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INTERVIEW | A reader of fiction is often more open-minded, says The Farm author Joanne Ramos

By the time I began working on The Farm, I was 40 years old, and I hadn’t written fiction since college – but the ideas behind the book were ones that had me pre-occupied for decades.

Published: 18th August 2019 10:06 AM  |   Last Updated: 18th August 2019 10:06 AM   |  A+A-

Author of The Farm, Joanne Ramos

Author of The Farm, Joanne Ramos

With issues around race, immigration and debates on abortion and women’s rights over their own bodies becoming hot button topics in the US, author Joanne Ramos’ The Farm delves into all of these without becoming didactic or compromising on the storytelling. 

How did the idea for The Farm take place? 

By the time I began working on The Farm, I was 40 years old, and I hadn’t written fiction since college – but the ideas behind the book were ones that had me pre-occupied for decades.

These ideas were rooted in the experiences, and people and stories I’d come to know, as a Filipina immigrant to Wisconsin.

While raising my young children in Manhattan, it occurred to me that the only Filipinas in my day-to-day orbit were domestic workers – nannies, housekeepers, baby nurses.

Many of these women were mothers who had left their own children back home in the Philippines to care for other people’s offspring in New York.

Hearing their stories reinforced a feeling I’d harboured for years: That the story of American meritocracy, on which I was raised was hollow; that what separated a ‘successful’ path like mine from one deemed less so by society had as much due to with luck and happenstance as it did with merit.

This prompted me to write The Farm.

How important do you feel stories of migration are in the world today? 

I’m an immigrant, and I’ve come to know many immigrants from around the world during my childhood and my decades living in New York.

Some are educated, some are not. Some are fleeing terrible circumstances back home, and others are here for jobs. Some see themselves as American, others plan on returning home.

There isn’t one immigrant experience, and I suppose I wanted to reflect that in the book. Fiction, because it’s “made up”, asks readers to take a leap of faith, to put himself in the author’s hands and suspend belief.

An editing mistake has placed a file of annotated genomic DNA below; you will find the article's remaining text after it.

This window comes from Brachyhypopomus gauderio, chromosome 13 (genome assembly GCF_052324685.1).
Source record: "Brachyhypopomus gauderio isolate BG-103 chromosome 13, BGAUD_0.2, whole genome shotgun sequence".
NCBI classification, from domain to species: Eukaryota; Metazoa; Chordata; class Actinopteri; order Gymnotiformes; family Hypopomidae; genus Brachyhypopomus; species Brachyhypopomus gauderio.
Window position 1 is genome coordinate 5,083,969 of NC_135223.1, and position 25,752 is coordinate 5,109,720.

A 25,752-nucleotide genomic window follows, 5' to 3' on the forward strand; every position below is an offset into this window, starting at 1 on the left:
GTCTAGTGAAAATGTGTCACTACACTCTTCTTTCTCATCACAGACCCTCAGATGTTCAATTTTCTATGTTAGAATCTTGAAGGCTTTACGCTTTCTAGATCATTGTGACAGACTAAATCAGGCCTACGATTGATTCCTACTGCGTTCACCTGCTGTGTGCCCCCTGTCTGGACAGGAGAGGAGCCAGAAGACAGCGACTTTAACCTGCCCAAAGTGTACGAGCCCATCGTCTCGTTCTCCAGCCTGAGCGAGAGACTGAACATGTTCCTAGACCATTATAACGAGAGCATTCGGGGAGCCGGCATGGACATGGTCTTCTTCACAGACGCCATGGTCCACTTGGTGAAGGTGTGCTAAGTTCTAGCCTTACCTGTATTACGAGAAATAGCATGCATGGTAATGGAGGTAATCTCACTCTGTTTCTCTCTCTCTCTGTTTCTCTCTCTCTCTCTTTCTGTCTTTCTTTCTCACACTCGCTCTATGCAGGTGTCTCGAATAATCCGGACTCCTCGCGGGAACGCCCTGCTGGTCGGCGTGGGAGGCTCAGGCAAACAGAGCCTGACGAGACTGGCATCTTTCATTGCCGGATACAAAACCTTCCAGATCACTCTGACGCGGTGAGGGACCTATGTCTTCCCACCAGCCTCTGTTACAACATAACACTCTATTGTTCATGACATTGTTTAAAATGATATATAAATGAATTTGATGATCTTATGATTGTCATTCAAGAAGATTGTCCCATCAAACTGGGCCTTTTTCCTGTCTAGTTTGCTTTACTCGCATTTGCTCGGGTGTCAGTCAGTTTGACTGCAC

Because of this, I think a reader of fiction is often more open-minded in how he approaches a work than someone reading a book of non-fiction or even memoirs, which are rooted in the “real world”, where all of us have our preconceived ideas, biases and political bents.

The novel is populated almost by female characters, etched in shades of gray. Were any portrayals inspired by your real-life counterparts? 


The Farm is a work of fiction. I made up the characters and situations in the book in my head. That said, we’re all influenced, consciously or not, by the water we swim in and the current we swim against.

Mae Yu, the ambitious woman who runs the farm, is drawn from my own experiences, particularly those working in finance and acquaintances of mine who’ve attended business school or work in the corporate world.

Ate, Jane, Angel and the other domestic workers in The Farm are fictional, but their stories were inspired by women  I’ve known, and anecdotes I’ve been told in my childhood, and from friends who are domestic workers in New York.

Reagan reminds me of myself as a young adult as well as many well-meaning people I know who want to use their privilege to contribute something to the world. 

Ayn Rand is referred to in more than one instance, in the book. How did her writing influence your narrative? 

I first read her books as a teenager. I was initially intrigued by Rand’s ideas – they’re so black-and-white. But soon it was clear to me that the world and the people in it aren’t straight-forward nor clean-cut.

In a way, my arguments with Ayn Rand as a teenager planted the seeds for The Farm.

Love and its transient nature is a lot of what my book explores. So I plucked the courage to borrow from the title and replaced Cholera with Affluenza. 



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